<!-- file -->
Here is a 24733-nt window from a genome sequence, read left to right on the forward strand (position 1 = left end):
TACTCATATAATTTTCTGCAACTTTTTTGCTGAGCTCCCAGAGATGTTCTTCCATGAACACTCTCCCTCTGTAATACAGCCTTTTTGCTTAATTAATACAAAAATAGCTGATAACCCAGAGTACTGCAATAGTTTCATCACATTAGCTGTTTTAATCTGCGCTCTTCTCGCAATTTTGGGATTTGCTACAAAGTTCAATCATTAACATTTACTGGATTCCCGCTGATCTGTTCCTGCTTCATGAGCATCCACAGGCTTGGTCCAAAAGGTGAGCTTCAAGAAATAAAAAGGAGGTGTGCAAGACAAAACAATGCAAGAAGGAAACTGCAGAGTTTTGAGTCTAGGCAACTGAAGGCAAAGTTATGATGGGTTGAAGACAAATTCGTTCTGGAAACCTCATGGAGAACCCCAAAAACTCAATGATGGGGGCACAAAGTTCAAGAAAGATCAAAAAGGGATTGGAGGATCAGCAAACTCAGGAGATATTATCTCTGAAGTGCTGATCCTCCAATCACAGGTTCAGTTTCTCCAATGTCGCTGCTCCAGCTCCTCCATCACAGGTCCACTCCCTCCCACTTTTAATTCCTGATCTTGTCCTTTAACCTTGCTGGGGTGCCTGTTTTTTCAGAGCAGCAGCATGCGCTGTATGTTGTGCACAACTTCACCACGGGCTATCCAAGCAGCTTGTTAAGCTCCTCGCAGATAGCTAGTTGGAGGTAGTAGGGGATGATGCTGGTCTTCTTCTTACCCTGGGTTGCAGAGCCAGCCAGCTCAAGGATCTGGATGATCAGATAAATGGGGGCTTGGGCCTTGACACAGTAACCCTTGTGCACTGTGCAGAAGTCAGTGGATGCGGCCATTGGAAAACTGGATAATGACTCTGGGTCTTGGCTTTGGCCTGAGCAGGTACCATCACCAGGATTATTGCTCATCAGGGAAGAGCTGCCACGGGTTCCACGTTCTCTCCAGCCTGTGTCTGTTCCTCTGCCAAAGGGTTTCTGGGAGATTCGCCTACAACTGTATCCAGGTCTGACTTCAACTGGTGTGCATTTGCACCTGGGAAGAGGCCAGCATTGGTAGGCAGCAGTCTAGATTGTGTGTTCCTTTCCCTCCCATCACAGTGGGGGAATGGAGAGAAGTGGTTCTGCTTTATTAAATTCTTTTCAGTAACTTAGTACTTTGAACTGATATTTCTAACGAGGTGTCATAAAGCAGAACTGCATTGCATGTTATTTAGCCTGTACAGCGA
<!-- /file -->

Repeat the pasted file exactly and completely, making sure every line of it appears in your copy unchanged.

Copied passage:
Here is a 24733-nt window from a genome sequence, read left to right on the forward strand (position 1 = left end):
TACTCATATAATTTTCTGCAACTTTTTTGCTGAGCTCCCAGAGATGTTCTTCCATGAACACTCTCCCTCTGTAATACAGCCTTTTTGCTTAATTAATACAAAAATAGCTGATAACCCAGAGTACTGCAATAGTTTCATCACATTAGCTGTTTTAATCTGCGCTCTTCTCGCAATTTTGGGATTTGCTACAAAGTTCAATCATTAACATTTACTGGATTCCCGCTGATCTGTTCCTGCTTCATGAGCATCCACAGGCTTGGTCCAAAAGGTGAGCTTCAAGAAATAAAAAGGAGGTGTGCAAGACAAAACAATGCAAGAAGGAAACTGCAGAGTTTTGAGTCTAGGCAACTGAAGGCAAAGTTATGATGGGTTGAAGACAAATTCGTTCTGGAAACCTCATGGAGAACCCCAAAAACTCAATGATGGGGGCACAAAGTTCAAGAAAGATCAAAAAGGGATTGGAGGATCAGCAAACTCAGGAGATATTATCTCTGAAGTGCTGATCCTCCAATCACAGGTTCAGTTTCTCCAATGTCGCTGCTCCAGCTCCTCCATCACAGGTCCACTCCCTCCCACTTTTAATTCCTGATCTTGTCCTTTAACCTTGCTGGGGTGCCTGTTTTTTCAGAGCAGCAGCATGCGCTGTATGTTGTGCACAACTTCACCACGGGCTATCCAAGCAGCTTGTTAAGCTCCTCGCAGATAGCTAGTTGGAGGTAGTAGGGGATGATGCTGGTCTTCTTCTTACCCTGGGTTGCAGAGCCAGCCAGCTCAAGGATCTGGATGATCAGATAAATGGGGGCTTGGGCCTTGACACAGTAACCCTTGTGCACTGTGCAGAAGTCAGTGGATGCGGCCATTGGAAAACTGGATAATGACTCTGGGTCTTGGCTTTGGCCTGAGCAGGTACCATCACCAGGATTATTGCTCATCAGGGAAGAGCTGCCACGGGTTCCACGTTCTCTCCAGCCTGTGTCTGTTCCTCTGCCAAAGGGTTTCTGGGAGATTCGCCTACAACTGTATCCAGGTCTGACTTCAACTGGTGTGCATTTGCACCTGGGAAGAGGCCAGCATTGGTAGGCAGCAGTCTAGATTGTGTGTTCCTTTCCCTCCCATCACAGTGGGGGAATGGAGAGAAGTGGTTCTGCTTTATTAAATTCTTTTCAGTAACTTAGTACTTTGAACTGATATTTCTAACGAGGTGTCATAAAGCAGAACTGCATTGCATGTTATTTAGCCTGTACAGCGA